Today we remember September 11, 2001 and all that has changed in the past 17 years. In his speech today at Shanksville President Trump was right to speak of incredible security challenges and sacrifices: “Since September 11th, nearly 5.5 million young Americans have enlisted in the United States Armed Forces. Nearly 7,000 service members have died” he said, adding “And we think of every citizen who protects our nation at home, including our state, local, and federal law enforcement. These are great Americans. These are great heroes. We honor and thank them all.” There is a plaque at Stanford’s Memorial Auditorium honoring Stanford Alumni killed in Iraq and Afghanistan.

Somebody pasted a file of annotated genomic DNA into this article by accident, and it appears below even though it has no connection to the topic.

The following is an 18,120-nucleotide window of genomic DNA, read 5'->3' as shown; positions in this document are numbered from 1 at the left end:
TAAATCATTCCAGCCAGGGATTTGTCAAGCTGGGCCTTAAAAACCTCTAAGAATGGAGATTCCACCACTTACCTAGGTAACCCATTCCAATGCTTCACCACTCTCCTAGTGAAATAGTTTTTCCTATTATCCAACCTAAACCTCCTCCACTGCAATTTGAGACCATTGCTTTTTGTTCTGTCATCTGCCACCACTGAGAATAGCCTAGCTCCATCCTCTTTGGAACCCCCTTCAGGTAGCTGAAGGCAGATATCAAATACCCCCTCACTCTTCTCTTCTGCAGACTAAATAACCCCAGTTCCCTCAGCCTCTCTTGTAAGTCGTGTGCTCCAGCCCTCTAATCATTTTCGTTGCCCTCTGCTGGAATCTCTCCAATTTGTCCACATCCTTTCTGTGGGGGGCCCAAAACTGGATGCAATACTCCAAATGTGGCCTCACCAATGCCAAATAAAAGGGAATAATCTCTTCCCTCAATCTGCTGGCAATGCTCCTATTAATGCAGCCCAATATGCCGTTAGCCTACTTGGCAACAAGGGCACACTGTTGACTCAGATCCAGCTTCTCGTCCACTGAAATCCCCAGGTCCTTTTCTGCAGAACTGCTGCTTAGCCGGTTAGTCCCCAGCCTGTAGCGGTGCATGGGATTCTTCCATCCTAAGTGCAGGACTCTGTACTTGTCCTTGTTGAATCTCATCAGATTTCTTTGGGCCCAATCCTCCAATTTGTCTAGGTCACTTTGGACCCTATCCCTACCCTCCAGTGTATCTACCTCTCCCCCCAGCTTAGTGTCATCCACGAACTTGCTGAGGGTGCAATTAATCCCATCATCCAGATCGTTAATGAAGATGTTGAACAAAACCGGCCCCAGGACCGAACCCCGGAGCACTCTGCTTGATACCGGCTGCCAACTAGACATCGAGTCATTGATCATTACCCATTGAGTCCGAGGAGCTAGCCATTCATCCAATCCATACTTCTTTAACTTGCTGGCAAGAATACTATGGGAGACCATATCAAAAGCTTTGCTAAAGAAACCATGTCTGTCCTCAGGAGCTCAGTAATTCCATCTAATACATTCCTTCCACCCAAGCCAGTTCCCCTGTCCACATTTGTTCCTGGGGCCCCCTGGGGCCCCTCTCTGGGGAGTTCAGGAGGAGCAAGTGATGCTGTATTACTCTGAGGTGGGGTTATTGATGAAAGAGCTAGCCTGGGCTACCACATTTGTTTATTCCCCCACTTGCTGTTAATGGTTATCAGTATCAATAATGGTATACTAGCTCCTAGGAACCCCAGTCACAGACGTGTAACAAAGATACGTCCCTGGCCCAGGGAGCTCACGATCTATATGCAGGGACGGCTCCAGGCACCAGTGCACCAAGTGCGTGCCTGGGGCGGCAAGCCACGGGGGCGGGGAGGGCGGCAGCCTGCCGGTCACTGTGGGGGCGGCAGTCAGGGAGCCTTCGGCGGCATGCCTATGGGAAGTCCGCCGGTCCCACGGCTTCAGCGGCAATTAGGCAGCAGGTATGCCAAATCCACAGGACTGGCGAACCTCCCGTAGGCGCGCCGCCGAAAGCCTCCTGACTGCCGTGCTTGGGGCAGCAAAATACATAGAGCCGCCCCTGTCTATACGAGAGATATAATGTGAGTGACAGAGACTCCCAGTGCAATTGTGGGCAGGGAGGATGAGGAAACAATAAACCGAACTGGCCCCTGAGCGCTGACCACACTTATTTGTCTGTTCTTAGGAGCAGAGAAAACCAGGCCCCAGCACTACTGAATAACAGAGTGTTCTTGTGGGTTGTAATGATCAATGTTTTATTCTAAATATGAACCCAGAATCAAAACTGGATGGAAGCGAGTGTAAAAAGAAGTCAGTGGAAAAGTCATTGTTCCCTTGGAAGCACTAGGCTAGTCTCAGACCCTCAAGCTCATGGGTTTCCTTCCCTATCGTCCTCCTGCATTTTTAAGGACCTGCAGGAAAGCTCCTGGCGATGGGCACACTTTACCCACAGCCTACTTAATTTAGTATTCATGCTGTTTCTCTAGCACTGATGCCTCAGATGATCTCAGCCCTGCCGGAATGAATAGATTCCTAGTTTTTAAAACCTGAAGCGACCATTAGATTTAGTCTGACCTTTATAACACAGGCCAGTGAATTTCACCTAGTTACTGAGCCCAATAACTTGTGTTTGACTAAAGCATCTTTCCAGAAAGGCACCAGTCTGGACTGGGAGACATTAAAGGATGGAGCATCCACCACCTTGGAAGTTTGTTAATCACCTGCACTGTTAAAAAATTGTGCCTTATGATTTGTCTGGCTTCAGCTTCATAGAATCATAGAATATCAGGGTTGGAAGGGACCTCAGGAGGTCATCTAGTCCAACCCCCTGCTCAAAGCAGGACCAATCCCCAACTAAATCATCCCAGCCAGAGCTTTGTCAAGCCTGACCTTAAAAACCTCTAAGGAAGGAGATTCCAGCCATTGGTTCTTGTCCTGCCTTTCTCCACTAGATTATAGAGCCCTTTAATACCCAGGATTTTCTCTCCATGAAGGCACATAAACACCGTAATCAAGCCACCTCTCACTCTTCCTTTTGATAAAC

The past 17 years have also brought large changes in the way economics interacts with national security. This is most clear in the way financial sanctions have worked in tandem with national security in the case of North Korea. But the challenges began in earnest in the months right after 9/11, and they have grown in importance since then. As I wrote here “Few Americans now remember that the United States launched its first post-9/11 attack on terrorists from a very unusual front—the financial front. As President George W. Bush put it, ‘the first shot in the war was when we started cutting off their money, because an al Qaeda organization can’t function without money.’” At first, these changes had to be pushed rapidly through the the existing structure at Treasury and elsewhere, as explained here, but eventually a new Under Secretary of the Treasury for Terrorism and Financial Intelligence was created to handle such matters. September 11, 2001 and the days immediately following were challenging for economics as well as for national security. As Defense Secretary James Mattis now puts it: we need a strategy for security and solvency.